Yesterday I read my friend The Weary Traveller’s fascinating post about the highest mountains in South-East Asia. See http://pathannay.wordpress.com/2011/01/19/highest-mountain-in-se-asia . I must admit I couldn’t get my head around the fact that the summit of Mt. Chimborazo is further from the earth’s centre than the summit of Mt. Everest despite it being 9,000 feet shorter. I shall ask him to explain it to me slowly one day.
Apart from that , I was somewhat deflated by his final list of the top 10 mountains in SE Asia. Having spent considerable effort in climbing what I thought were among the highest peaks in this part of the world (Fanxipan, Kinabalu and Rinjani – see my earlier blogs on these exploits) it now turns out that only one of them, Kinabalu, even appears in the top ten!
Spurred on by this fact, I felt I must immediately get in some hiking training and today I thought I would tick off an easy Malaysian peak, Mt. Angsi, the second highest peak in Negeri Sembilan state. Modest in size, at 2707 feet (825 meters) I thought this would be a walk in the park, literally since it lies in Ulu Bendul Recreational Forest, not far from Seremban. Some say that it should not even be classified as a mountain since it is less than 1,000 meters but the Malaysians call it a ‘gunung’ rather than a ‘bukit’ so mountain it is.
My research told me that it should take 2 1/2 hours on the way up and another hour and a half down. I thought I might be able to do it faster but it took me 2 hours 32 minutes going up and 3 hours coming down (due to a reoccurrence of a knee problem which first started while descending Mount Kinabalu, making every step down painful).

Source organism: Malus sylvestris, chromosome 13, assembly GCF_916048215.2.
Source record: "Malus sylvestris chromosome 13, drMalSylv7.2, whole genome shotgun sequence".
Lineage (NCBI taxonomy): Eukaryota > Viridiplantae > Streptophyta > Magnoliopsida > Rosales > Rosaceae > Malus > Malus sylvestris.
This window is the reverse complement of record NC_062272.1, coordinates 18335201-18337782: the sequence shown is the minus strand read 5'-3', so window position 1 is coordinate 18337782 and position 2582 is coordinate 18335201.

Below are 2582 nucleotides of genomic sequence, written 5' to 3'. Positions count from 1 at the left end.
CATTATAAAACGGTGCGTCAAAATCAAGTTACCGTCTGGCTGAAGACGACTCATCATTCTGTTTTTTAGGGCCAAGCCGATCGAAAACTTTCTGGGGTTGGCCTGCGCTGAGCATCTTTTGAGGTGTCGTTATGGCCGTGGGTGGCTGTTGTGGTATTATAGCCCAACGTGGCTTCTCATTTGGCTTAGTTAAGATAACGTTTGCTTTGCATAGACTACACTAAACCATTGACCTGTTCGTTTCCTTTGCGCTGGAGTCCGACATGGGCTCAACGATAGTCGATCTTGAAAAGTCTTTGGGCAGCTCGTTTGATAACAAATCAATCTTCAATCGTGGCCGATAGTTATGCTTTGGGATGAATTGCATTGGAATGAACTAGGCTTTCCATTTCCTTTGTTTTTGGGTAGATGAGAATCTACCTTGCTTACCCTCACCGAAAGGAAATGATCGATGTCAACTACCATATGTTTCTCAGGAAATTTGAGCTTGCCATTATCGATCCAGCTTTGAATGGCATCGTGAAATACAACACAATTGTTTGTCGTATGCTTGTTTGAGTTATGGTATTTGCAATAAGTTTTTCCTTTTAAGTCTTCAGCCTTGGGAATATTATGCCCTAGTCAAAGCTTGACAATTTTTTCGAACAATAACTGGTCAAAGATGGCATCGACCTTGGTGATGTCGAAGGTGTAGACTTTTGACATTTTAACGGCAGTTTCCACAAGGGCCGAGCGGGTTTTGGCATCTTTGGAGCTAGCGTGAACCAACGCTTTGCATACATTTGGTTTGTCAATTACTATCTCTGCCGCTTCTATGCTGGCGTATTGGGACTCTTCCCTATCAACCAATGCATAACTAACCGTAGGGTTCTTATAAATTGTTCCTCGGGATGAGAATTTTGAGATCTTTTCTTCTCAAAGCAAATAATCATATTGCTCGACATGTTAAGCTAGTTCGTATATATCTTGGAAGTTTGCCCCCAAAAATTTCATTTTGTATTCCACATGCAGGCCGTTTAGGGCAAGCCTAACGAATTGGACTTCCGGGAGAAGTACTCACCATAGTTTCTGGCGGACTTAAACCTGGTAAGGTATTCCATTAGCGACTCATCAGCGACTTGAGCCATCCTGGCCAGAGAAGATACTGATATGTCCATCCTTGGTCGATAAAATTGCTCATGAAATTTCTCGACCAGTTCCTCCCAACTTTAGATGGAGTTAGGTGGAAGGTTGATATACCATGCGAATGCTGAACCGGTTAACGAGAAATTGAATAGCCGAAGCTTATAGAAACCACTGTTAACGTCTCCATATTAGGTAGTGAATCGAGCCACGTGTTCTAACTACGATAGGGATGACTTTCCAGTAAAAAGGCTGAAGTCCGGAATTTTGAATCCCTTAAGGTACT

A number of websites have described Gunung Angsi as the dirtiest mountain in Malaysia but today it was pretty clean and litter from inconsiderate climbers had largely been collected up.
The path follows alongside a river for the first hour.
I underestimated this little mountain. It was one of the sweatier pieces of jungle that I have experienced and as usual I had a problem with my specs steaming up. Thankfully I had brought sufficient water because it could have been very dehydrating. The final hour of ascent was steep and in one place I had to pull myself up on the ropes which the park authority had fixed in place. Luckily I had my strong 19 year old son with me to give me a hand over the tricky bits.
We appeared to be the only hikers on the mountain today, it being a working and school day. I prefer it when somebody has been on the path earlier in the day to clear all the spiders’ webs which have been spun overnight. Needless to say I got coated in spider silk several times. My son found leeches sucking blood from his ankles before too long, despite him wearing thick socks and proper boots. That’s nature for you.
The view from the top was unspectacular but satisfying all the same. When my knee has recovered I shall take on another of Malaysia’s mini-mountains.